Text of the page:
Adam Neeley – Alluring Curves
4 Minute Read
Adam Neeley Fine Art Jewelry
Laguna Beach, California
First Place, Laser Distinction
Look back over the list of past Vision Award Laser Distinction winners and you'll see that Adam Neeley's name appears quite often. The Laguna Beach, California-based designer is always looking to challenge his aesthetic by envisioning complex pieces that can only be realized through laser welding. Case in point: his stunning Rouge Moderne earrings, a lattice of satin-finished 14k white, rose, and yellow gold bars and fiery red zircons floating over a high-polished backing, all topped with kite-shaped diamonds.
"I've taken an old-world earring silhouette and combined it with a very contemporary look, with spiralling arches," Neeley says. "I wanted to mix something that was vintage in one aspect and modern in the other. The zircon's fire and scintillation looks really great with the three colors of gold." Although a photograph fails to catch it, the custom cut of the zircon lets it show not just reds, but brilliant flashes of other tones as well.
From preserving the satin finishes to working with elements as small as 0.4 mm, these stunning pieces gave Neeley more than enough reasons to consider laser welding. It provided him with total control over the piece's symmetry and the visual effect of its clean lines. That need for precision in each element is also why Neeley designed it in CAD. "These are long sweeping curves," he says. "They have to be finished perfectly and fit together exactly because they have a symmetry as well. CAD helps that line up. But the laser is vital to precisely fitting the pieces together. In such a clean design, if there's any variation, your eye will find it. The eye wants to look for an imperfection, and I didn't want to give it that opportunity."
The way in which the piece is put together also necessitates the laser. First, there's the matter of the high-polished back plate. It serves a dual purpose: it's not only the place where the curves build up from, but it plays a vital visual role as well. "It is high polished on the inside," Neeley says. "We wanted to reflect light through the piece for a read-through effect where it pops the light, and also provides light to the zircon. It comes out in a sort of pillowed form, a shallow bowl, to handle the depth of the stone."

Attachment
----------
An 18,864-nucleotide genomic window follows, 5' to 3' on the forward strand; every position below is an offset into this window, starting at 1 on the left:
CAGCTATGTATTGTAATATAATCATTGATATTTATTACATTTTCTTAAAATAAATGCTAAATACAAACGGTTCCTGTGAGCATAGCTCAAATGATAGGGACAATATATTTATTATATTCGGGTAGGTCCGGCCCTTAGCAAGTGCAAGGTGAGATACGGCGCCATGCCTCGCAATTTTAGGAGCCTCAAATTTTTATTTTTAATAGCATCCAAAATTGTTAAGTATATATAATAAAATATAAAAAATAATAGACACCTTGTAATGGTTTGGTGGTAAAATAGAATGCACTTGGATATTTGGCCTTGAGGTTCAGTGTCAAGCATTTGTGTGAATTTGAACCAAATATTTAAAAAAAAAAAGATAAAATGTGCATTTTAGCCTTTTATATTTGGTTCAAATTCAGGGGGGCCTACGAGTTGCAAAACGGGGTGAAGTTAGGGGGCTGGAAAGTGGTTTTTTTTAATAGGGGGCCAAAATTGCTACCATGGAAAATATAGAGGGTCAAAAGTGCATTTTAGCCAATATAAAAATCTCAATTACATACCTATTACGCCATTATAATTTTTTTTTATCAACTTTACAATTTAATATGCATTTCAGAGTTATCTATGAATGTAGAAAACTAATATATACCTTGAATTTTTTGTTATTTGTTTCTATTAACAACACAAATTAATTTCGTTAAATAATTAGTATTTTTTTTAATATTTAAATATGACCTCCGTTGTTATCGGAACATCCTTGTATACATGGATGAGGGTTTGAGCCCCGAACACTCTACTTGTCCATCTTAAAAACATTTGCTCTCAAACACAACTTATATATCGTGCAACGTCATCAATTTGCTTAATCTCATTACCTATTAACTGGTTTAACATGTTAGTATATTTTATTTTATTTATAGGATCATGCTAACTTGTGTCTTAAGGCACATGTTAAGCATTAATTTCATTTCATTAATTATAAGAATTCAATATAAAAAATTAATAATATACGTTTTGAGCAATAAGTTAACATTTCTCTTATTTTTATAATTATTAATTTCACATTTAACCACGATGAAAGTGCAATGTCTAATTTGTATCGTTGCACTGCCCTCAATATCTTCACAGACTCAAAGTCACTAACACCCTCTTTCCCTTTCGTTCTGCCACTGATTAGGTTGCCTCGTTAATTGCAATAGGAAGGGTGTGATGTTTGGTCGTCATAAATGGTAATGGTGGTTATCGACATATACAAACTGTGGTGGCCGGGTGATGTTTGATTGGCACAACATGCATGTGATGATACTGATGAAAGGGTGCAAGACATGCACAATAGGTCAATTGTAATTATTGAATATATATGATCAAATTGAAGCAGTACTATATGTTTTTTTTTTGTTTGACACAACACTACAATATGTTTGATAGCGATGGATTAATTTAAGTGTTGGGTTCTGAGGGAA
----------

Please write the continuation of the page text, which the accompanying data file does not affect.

Being one of the first pieces in place and needing to retain its mirror-like finish, it could not be subjected to standard torch work because there would be no way to clean it up. "The sections are welded into place beginning at the interior and then working outward," Neeley says. It gets trickier as the parts get smaller—like at the top of the earring, which consists of about 30 very small pieces—including those 0.4 mm elements. "It was a challenge just getting those pieces to line up and overlap perfectly. The pieces are very small and intricate. The laser welder was huge in being able to tack them in, make sure the alignment was absolutely perfect, and then completing the weld. That's one of the things I enjoy most about the laser. You can tack things in fairly easily, see how everything lines up, and you can make little adjustments before you go through and fully weld it."
At each step of the assembly, Neeley would do exactly that: make his impermanent welds, check and recheck his alignment, and only when he was satisfied with it would he fire up the laser for the permanent weld. "There was a lot of back and forth, making sure everything was fitting together perfectly and playing with the parts ahead of time to make sure that they're done in the correct order," he says.
The satin finished bars were placed in sets of three, each triplet forming an arm of the overall arc and sweep. Here again the laser was integral in maintaining the look of the finish, a task made more important by one of Neeley's design features. "The satin finish is done in a single direction that goes with the curves and lines, so you get a beautiful sheen," he says. "Because each arc is angled a little differently, that sheen has an overall optical effect that makes it look like a spiral. If I had done torch work, the clean up would be almost impossible to do where the layers overlap. Once you apply that single-direction finish, that's it. You can't go back and get that perfect sweeping line of one direction in satin again."
Perfectly placed precision laser welds brought this puzzling piece together, kept its soft, satiny look intact, and left Neeley with very little to clean up after. "There was a little bit, but you don't see any of it. All the welds are cleaned up nicely with hand tools on the Foredom."
Put succinctly, the laser let Neeley give the piece a certain mystique, to wit: "It all gracefully dances, but you don't see how it's done." "I've taken an old-world silhouette and combined it with a very contemporary look, with spiralling arches."
The award-winning Journal is published monthly by MJSA, the trade association for professional jewelry makers, designers, and related suppliers. It offers design ideas, fabrication and production techniques, bench tips, business and marketing insights, and trend and technology updates—the information crucial for business success. “More than other publications, MJSA Journal is oriented toward people like me: those trying to earn a living by designing and making jewelry,” says Jim Binnion of James Binnion Metal Arts.
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